Aaah, missed the Kala Ghoda lecture by Chetan Bhagat. No worries! Apropos this post about Anita Roy’s observation that the Indian mid-list writers are making it good (after all, more than 10,000 copies sold is a good figure in India, as Chetan’s and Amit Varma’s books have demonstrated), I feel the Indian publishing scene is a different brew altogether. The English love tea, the Americans like coffee, but India is brewing another concoction altogether.
Write in a simple style, nothing high-funda, add a bit of angst, position it to appeal for the youthful class (Yes, my son worships the deity of Chetan Bhagat, he says he is cool and hot. He has read extensively on Chetanspeak. Natch he doesn’t like what I write. After all, dad is “ghar ki murgi,” or, “murga.”) and price it not more than Rs 200, the price of a film ticket, or, a CD. And if you promote it a bit, I am sure you can sell 10,000 copies because the book pirates won’t duplicate something which is so cheap, no fun, yaar. Sell at pavement stalls (“This book is original, sir, not nakli.”), college fests, youth jamborees, whatever. That’s a cool profit, hai na?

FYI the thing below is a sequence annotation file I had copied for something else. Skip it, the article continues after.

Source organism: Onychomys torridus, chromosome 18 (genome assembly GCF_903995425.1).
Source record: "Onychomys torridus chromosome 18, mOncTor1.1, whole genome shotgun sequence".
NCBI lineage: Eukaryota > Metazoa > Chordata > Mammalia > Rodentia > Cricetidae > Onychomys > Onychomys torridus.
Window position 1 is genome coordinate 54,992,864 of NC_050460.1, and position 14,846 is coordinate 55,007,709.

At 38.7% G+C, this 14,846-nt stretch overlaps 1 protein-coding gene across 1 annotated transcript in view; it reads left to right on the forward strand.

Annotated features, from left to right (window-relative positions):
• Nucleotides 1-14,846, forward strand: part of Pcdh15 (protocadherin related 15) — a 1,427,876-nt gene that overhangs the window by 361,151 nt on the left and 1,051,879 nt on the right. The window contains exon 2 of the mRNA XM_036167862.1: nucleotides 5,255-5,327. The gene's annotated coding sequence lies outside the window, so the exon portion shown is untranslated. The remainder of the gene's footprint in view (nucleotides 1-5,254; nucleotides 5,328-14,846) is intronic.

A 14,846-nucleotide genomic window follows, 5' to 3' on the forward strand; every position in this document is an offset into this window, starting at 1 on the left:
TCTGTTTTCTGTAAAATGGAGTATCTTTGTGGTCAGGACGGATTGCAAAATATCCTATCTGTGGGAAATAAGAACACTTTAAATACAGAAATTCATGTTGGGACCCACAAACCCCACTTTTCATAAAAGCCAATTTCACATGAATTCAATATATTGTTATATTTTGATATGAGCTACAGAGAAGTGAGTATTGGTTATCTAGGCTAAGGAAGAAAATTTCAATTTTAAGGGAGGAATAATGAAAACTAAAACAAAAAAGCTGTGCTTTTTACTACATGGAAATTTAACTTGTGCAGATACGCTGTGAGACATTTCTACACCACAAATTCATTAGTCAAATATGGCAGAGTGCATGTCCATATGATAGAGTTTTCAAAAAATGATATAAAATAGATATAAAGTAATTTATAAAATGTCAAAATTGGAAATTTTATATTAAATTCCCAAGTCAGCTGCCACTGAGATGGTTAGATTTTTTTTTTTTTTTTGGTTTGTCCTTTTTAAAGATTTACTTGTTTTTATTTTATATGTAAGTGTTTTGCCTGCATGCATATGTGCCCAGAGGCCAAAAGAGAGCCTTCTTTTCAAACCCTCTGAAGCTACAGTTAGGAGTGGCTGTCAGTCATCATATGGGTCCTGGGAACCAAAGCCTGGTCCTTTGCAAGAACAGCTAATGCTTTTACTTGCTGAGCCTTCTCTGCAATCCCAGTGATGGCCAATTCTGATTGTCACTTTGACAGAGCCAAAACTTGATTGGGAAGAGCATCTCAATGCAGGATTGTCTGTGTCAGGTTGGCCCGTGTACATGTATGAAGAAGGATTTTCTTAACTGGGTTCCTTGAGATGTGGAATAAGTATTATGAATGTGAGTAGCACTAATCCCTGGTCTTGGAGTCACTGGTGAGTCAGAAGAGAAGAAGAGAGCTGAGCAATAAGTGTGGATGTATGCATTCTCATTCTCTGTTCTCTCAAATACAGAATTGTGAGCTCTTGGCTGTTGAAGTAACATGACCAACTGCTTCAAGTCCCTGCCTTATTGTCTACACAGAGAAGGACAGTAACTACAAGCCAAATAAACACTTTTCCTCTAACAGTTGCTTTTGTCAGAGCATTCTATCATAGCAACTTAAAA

I guess the publishing industry that priced books at Rs 395 got it all wrong. They were aiming at the higher income, inner city (I don’t mean this in the pejorative sense, Malabar Hill and Colaba crowd), convent educated class (who speak in accents) while the real readers were from small towns and suburbs. Don’t aim for the 300 million middle class. The MTV guys got it right the first time. The reality show participants are from Chandigarh and Bhopal, not Breach Candy and Pedder Road. The middle class is hugely segmented, and if you target the young you will at least get a 0.003 per cent of the readership which will assure you “best-seller status.”
That’s so much gyan. Can you digest it?